Tsipras is out: Greek Prime Minister resigns and calls snap election after 200 turbulent days

 
Lynsey Barber
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Tsipras seeks a new mandate after bailout (Source: Getty)

Alexis Tsipras has announced his resignation as Prime Minister of Greece after 206 turbulent days in power.

The Syriza leader said in a televised announcement that he will submit his resignation to Greek president Prokopis Pavlopoulos shortly, triggering a national election.

Vassiliki Thanou-Christophilou, the head of Greece's Supreme Court is expected to replace Tsipras and oversee the elections as head of a caretaker government.

An earlier report from Reuters claims the election will take place on 20 September, citing an unnamed Greek official.

Tsipras lost the backing of many of his fellow Syriza MPs after agreeing to austerity measures to secure billions of pounds in bailout funds from Europe.

The European Central Bank today said that €3.4bn of Greek government bonds which matured today have been repaid, after the country received the first tranche of bailout money worth €13bn.

The Greek government agreed to widespread austerity measures, including pension reforms and public sector cuts to secure the cash and the country's membership of the European Union, however, Tsipras faced a rebellion by 43 out of 149 Syriza MPs when the measures were voted through. This effectively lost him his parliamentary majority.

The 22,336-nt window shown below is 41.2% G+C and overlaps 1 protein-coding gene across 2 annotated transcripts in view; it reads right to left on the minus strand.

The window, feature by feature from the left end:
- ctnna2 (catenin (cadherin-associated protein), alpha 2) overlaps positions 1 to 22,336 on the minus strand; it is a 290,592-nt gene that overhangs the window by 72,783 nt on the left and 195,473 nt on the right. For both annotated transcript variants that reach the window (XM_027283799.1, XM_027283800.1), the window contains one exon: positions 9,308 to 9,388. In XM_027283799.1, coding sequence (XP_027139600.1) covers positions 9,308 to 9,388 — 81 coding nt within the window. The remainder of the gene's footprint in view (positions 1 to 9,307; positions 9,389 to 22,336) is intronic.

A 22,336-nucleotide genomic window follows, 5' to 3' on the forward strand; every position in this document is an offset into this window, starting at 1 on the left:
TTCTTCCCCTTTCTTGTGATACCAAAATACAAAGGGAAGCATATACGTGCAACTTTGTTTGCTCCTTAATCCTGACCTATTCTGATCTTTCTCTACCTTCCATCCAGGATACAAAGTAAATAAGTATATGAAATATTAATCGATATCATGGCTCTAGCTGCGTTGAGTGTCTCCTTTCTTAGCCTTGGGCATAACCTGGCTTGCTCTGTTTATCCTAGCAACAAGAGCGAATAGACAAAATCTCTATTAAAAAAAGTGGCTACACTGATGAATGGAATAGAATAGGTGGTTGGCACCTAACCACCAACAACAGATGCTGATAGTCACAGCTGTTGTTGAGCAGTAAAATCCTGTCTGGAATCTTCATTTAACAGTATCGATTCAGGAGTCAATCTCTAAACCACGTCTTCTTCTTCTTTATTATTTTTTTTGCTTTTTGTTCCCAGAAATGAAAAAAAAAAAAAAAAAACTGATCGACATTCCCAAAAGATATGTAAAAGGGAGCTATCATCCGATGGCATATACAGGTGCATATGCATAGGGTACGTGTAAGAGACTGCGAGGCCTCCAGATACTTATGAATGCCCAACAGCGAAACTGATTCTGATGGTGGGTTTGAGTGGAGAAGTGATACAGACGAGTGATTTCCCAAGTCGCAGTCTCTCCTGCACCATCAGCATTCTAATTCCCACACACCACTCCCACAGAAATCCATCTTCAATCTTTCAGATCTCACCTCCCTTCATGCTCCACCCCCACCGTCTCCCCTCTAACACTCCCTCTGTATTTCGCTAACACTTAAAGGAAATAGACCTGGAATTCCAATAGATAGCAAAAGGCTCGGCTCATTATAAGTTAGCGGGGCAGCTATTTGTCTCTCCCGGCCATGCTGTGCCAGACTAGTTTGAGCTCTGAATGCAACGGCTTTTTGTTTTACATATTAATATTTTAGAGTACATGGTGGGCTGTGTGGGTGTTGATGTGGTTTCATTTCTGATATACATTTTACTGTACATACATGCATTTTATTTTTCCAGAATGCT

In his speech, Tsipras said the country had not secured the agreement it had wanted but the deal was the best one under the circumstances.

He said that he no longer had the mandate of the Greek people which he received when Syriza was first voted into power in January on an anti-austerity platform, and they "must decide anew". He said he would seek the vote to continue with the government's programme.

It leaves Greece with fresh uncertainty when the final agreement on a bailout deal had seemingly secured the county's future.

"An election will create more political uncertainty, delay economic recovery and impede reform implementation. However, it appears to be unavoidable if Greece is to have a government committed to implementing the bailout agreement," the Economist Intelligence Unit's Joan Hoey told the BBC.

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